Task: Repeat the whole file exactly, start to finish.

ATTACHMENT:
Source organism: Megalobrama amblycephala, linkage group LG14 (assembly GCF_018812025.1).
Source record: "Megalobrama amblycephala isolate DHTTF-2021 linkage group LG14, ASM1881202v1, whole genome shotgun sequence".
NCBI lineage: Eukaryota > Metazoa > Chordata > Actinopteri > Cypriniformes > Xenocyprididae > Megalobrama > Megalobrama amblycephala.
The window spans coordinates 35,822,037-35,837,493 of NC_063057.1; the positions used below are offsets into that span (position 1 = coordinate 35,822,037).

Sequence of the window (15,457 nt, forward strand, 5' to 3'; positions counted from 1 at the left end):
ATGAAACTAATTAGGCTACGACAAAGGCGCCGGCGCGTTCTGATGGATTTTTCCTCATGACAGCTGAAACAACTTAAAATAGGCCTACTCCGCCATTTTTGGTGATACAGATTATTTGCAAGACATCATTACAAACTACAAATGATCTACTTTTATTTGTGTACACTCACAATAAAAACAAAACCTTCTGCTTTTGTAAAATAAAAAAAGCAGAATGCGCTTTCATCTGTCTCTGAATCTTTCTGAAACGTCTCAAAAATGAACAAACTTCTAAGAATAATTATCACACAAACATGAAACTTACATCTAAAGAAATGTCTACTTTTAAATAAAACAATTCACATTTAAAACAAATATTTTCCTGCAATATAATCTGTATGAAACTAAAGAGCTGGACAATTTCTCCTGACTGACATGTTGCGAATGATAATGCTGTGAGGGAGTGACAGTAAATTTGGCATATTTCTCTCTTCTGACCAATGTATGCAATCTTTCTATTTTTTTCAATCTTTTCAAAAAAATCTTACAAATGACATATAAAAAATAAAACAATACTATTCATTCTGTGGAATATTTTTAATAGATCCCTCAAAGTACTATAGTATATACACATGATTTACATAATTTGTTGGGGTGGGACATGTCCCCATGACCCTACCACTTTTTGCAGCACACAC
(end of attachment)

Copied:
Source organism: Megalobrama amblycephala, linkage group LG14 (assembly GCF_018812025.1).
Source record: "Megalobrama amblycephala isolate DHTTF-2021 linkage group LG14, ASM1881202v1, whole genome shotgun sequence".
NCBI lineage: Eukaryota > Metazoa > Chordata > Actinopteri > Cypriniformes > Xenocyprididae > Megalobrama > Megalobrama amblycephala.
The window spans coordinates 35,822,037-35,837,493 of NC_063057.1; the positions used below are offsets into that span (position 1 = coordinate 35,822,037).

Sequence of the window (15,457 nt, forward strand, 5' to 3'; positions counted from 1 at the left end):
ATGAAACTAATTAGGCTACGACAAAGGCGCCGGCGCGTTCTGATGGATTTTTCCTCATGACAGCTGAAACAACTTAAAATAGGCCTACTCCGCCATTTTTGGTGATACAGATTATTTGCAAGACATCATTACAAACTACAAATGATCTACTTTTATTTGTGTACACTCACAATAAAAACAAAACCTTCTGCTTTTGTAAAATAAAAAAAGCAGAATGCGCTTTCATCTGTCTCTGAATCTTTCTGAAACGTCTCAAAAATGAACAAACTTCTAAGAATAATTATCACACAAACATGAAACTTACATCTAAAGAAATGTCTACTTTTAAATAAAACAATTCACATTTAAAACAAATATTTTCCTGCAATATAATCTGTATGAAACTAAAGAGCTGGACAATTTCTCCTGACTGACATGTTGCGAATGATAATGCTGTGAGGGAGTGACAGTAAATTTGGCATATTTCTCTCTTCTGACCAATGTATGCAATCTTTCTATTTTTTTCAATCTTTTCAAAAAAATCTTACAAATGACATATAAAAAATAAAACAATACTATTCATTCTGTGGAATATTTTTAATAGATCCCTCAAAGTACTATAGTATATACACATGATTTACATAATTTGTTGGGGTGGGACATGTCCCCATGACCCTACCACTTTTTGCAGCACACAC